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Thursday, August 11, 2011

Anusthan-A Discourse By Upasani Maharaj Of Sakori-Part 4.

Share Author: Manisha.Rautela.Bisht on 1:14 PM



Dear all,
Happy Baba' day .
Today I am uploading the 4th part of Anusthan-A Discourse By Upasani Maharaj Of Sakori.Readers can get back to other parts of the Anusthan from the links provided just below this post .Jai Sai Ram.


THE PATH OF SELF PURIFICATION

In order that the characteristics of the Supreme Source should manifest themselves in us, we should observe strict silence (Mauna) and carry on Anushthan at a fixed time in a fixed place as has already been outlined and God will reveal himself to us in that very place. We will not be obliged to go anywhere or to any individual.
We do not possess the divine attributes to any great degree and hence we shall have to instill those qualities into us by force and transform our nature from the human to the Divine. If this practice is carried on long enough, we get firmly established in Divinity and our Anushthan is then complete. Such a transformation is almost entirely the outcome of our association.

Times without number have I given you to understand that I am or a Sadguru is like a lump of wet clay. He is blind, deaf and dumb. You can fashion him as you please.

The state of a Jeeva (individual soul) too is exactly similar. You too, like wet clay are moulded by circumstances. You are at present under British Rule and so you ape and acquire their dress, customs and manners. We unconsciously acquire the qualities of those with whom we closely associate ourselves. Hence the proverb “Tell me what your company is and I shall tell you what you are.” Place the highest minded philosopher in the midst of rogues, scoundrels and vagabonds, he cannot raise them to his level but he will unconsciously gravitate to theirs. The association with drunkards will induce in us a thirst for drink. A lump of wet clay may be cast into the form of an ass. This form, if not required, may easily be demolished and remoulded into a cow or into an angel, as he wish.

A jeevatma may likewise be moulded into whatsoever form we choose. If a soul lacks faith and devotion, they may be induced in him by dint of patient and persistent effort. If the clay gets dry, it has first to be made wet by sprinkling some water and then modeled into the required form. Even so in the case of a mind from which the elements of faith and devotion are entirely absent. Greater trouble has to be taken but nevertheless those virtues can gradually be induced into such a mind of relentlessly pursuing the path of Satkarma or Anushthan. To replace the old by the new or the bad by the good costs not a little by way of hardship and labour. By strong and determined effort, however, unmindful of the hardships and sufferings, the objective may be achieved in this very life or in one or two lives at the most.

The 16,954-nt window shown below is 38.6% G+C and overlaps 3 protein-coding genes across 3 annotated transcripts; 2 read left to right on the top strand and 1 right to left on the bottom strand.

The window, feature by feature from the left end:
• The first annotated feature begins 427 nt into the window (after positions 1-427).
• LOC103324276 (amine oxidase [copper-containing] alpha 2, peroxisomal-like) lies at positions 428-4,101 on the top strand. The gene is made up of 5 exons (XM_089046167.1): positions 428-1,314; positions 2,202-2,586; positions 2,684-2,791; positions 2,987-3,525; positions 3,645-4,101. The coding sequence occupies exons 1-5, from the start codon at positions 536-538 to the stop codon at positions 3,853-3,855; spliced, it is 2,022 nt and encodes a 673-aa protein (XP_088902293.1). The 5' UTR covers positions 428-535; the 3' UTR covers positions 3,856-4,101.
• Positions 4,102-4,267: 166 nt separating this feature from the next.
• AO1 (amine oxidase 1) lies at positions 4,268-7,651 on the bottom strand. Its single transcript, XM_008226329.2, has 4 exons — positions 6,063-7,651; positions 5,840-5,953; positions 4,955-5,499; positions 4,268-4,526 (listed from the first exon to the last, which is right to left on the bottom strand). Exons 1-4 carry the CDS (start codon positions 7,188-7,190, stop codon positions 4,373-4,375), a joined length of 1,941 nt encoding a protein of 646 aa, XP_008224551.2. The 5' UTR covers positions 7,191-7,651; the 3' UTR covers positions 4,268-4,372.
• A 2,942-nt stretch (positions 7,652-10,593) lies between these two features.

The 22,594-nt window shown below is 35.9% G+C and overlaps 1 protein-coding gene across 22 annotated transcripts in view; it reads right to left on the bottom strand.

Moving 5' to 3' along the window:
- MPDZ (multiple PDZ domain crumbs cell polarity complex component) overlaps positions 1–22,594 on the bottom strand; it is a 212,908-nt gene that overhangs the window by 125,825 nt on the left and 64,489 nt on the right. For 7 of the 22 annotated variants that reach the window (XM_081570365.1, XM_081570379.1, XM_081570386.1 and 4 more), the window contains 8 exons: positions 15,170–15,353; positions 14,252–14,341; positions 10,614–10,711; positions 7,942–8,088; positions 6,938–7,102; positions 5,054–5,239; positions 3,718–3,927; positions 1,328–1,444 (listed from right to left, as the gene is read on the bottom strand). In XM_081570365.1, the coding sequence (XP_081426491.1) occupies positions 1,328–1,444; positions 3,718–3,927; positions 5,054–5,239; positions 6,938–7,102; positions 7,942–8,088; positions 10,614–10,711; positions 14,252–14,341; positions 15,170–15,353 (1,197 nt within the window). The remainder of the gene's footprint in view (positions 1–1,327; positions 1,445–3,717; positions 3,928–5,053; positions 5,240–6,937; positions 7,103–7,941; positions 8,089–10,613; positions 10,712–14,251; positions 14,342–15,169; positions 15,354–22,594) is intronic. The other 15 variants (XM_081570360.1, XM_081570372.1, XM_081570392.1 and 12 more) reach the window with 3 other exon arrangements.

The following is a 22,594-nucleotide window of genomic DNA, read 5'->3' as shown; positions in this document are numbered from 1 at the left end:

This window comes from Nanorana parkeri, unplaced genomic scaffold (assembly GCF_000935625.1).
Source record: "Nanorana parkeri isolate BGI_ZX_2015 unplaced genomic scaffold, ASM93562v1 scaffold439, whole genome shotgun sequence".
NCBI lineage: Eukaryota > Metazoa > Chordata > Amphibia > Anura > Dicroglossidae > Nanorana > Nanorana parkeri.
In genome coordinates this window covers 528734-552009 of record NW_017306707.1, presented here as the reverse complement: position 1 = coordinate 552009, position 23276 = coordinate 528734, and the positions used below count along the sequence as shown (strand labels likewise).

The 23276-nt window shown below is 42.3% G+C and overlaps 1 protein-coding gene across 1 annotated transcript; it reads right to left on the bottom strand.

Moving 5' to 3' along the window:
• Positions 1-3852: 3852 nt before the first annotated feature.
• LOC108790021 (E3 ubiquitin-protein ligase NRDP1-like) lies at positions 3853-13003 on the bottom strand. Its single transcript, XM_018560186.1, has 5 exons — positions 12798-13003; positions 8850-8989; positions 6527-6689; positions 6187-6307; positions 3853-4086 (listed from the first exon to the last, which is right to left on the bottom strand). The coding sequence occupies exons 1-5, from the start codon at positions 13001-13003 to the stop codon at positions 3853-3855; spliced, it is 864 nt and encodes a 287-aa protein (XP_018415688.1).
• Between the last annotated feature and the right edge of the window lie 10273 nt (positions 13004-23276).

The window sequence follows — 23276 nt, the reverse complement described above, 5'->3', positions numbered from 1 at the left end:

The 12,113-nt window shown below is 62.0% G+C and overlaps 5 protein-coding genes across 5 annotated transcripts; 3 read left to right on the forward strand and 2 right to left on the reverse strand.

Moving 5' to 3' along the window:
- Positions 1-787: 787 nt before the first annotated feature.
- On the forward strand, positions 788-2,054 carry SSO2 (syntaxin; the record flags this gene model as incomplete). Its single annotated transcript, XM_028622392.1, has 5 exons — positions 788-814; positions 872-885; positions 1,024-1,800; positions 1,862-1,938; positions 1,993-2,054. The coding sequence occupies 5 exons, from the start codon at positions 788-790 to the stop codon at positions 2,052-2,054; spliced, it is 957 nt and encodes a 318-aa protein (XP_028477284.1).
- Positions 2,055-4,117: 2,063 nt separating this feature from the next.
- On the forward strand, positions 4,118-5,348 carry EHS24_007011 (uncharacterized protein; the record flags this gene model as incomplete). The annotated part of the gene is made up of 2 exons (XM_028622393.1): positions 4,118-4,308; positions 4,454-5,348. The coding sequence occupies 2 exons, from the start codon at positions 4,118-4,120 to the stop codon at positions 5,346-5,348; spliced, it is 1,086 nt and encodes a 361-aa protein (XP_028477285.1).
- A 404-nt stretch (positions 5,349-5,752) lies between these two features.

Gold too like wet clay can be shaped and reshaped at will. But it has first to be heated in the fire in order to reduce its hardness into mellowness. The soul’s hardness (evil tendencies) has to be reduced to softness (good tendencies) by melting it in the fire of Satkarma.

LET THE MIND WANDER IF IT WILL DURING ANUSHTHAN

It is the common experience of many that as soon as they sit for Anushthan their mind begins to wander hither and thither. But I say, “Let the mind wander where it will. Of the three instruments (Thri Karana) God has gifted you with, the mind is not within your control. But you are masters of your tongue and body.

Therefore, keep these two firmly engaged in the service of God. In the instance of the husband and wife cited above (See Section 8) the husband was heterodox and unruly to begin with but was slowly converted by the good example of his wife. Our mind may be likened to the husband and the body to the wife. By the steadfast devotion and incessant striving of the wife of a body, the husband of a mind can be brought under control and into harmony. By the systematic practice of any kind of Anushthan such as reading of a holy scripture Abhisheka, Japa or Dhyana, the mind will feel ashamed of its wanderings or will spend its force and get exhausted and will inevitably come to rest. The more it acquires the attributes of the Source, the more blissful it becomes. What is required of you is that you should not allow yourselves to be distracted by the wandering aspect of the mind but steadily push on your Anushthan. You have already seen that the mind resembles a lump of wet clay and can be fashioned into any specific form. The more the mind absorbs the qualities of the Original Source, the steadier will it become. The true nature of the mind is not to wander but this has become its nature by force of habit.

Even if the mind wanders, you are free to disregard it and continue your Anushthan uninterrupted. If the body tenaciously carries on its Satkarma, the mind cannot but come to rest. The question is often asked whether an Anushthan in which the mind goes on wandering upon worldly things will be of any great spiritual value. In my opinion we incur no loss by the wandering of the mind but on the other hand there is a great advantage to be gained. This statement of mine may somewhat puzzle you and you can come down upon me with the retort that in the scriptures and Puranas it has been laid down that all Satkarma should be discharged with a steady and one pointed mind. How then can these apparently contrary statements be reconciled? I do not say that the scriptural injunctions are inaccurate but what I drive at is that because you are not in a position to carry on Satkarma with an unwavering mind, it does not mean that you should abstain from it altogether. Something is better than nothing.

In the course of Anushthan, the agent experiences a two fold aspect of the mind.


  1. 1.The steady aspect which goes on continuously with the prescribed Anushthan.